This is the other beauty, apart from edification, of reading about the places you visit: They take on added meaning. You can drive to Archer City, Texas—even with Larry McMurtry’s bookstore as your lodestar—but unless you’ve read The Last Picture Show you won’t get the proper emotional jolt. Palermo, Sicily, when I arrived there, was not just Palermo, but a city haunted by princes and lackeys.
Reading can also help the traveler connect with people, especially abroad, where writers often enjoy a greater status than they do in America. A few years ago, in Turin, I mentioned to a woman that I’d been reading Primo Levi. She replied that a picture of her as a young girl appears in Ian Thomson’s biography of him. (Her father, a journalist, had been good friends with the writer, and they occasionally went on family outings together.) When I meet a Dutchman, I inevitably bring up the name Cees Nooteboom (literature as a lingua franca!), and I can’t find myself in the company of a Swiss without asking about Nicolas Bouvier.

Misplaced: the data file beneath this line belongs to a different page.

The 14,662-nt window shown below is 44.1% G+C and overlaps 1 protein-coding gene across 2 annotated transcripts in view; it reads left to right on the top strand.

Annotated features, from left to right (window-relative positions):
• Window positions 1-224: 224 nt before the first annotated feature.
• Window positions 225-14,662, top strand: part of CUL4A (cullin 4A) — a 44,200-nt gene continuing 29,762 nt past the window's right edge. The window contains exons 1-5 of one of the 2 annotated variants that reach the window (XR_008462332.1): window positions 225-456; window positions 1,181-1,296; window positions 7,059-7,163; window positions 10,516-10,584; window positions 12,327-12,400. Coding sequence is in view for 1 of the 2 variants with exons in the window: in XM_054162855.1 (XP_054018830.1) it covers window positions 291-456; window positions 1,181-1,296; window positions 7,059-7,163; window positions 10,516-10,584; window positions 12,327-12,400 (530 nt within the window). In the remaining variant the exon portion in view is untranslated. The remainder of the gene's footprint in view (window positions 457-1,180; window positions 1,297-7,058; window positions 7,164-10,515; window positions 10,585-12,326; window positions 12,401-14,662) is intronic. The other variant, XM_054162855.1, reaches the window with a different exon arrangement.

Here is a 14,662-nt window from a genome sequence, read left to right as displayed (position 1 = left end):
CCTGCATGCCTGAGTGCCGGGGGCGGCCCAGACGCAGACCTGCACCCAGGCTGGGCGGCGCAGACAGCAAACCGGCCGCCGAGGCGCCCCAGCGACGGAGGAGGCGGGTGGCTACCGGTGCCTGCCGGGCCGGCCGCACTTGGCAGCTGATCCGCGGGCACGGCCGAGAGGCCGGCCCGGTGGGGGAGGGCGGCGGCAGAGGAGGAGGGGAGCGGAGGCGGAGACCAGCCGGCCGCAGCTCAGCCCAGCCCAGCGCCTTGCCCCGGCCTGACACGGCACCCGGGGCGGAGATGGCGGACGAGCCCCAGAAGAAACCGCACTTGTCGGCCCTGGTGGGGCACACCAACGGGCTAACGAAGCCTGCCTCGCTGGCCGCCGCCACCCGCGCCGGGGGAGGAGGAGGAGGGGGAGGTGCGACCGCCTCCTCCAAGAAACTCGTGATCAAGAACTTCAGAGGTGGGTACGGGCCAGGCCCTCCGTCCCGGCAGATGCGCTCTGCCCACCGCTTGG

Bouvier’s The Japanese Chronicles was my reward for finishing Before the Dawn. I tend to save travel books for last, not just because I often find them more enjoyable than novels—business before even-more-pleasurable business—but because of their inherent complementary nature. The findings of an outsider, no matter how artful, are gravy on the meat of a native’s masterworks. But what rich gravy! Eating freshly cut seaweed, Bouvier tastes “salt, iodine, hints of a school of anchovies or the oily wake of a cargo ship.” Of the Japanese character he writes: “Here, anyone who doesn’t serve an apprenticeship to frugality is definitely wasting his time.” This line ran through my head night after night on the Kiso Road, as I slept on cold floors in unheated inns. And, in a way, it made the experience more tolerable, for it elevated my modest suffering to a cultural act.
Before leaving for Sicily, and after finishing The Leopard, I ordered The Honoured Society: The Sicilian Mafia Observed by Norman Lewis, another great travel writer hard to find at chain bookstores. The book arrived in a white envelope and had a design identical to that of The Japanese Chronicles: a black-and-white photograph taking up most of the cover and the name of the publisher (Eland) running vertically at the top. Opening it up, I saw that it was dedicated to S. J. Perelman. Books, like journeys, are full of surprises.
Thomas Swick is the author, most recently, of A Way to See the World: From Texas to Transylvania with a Maverick Traveler.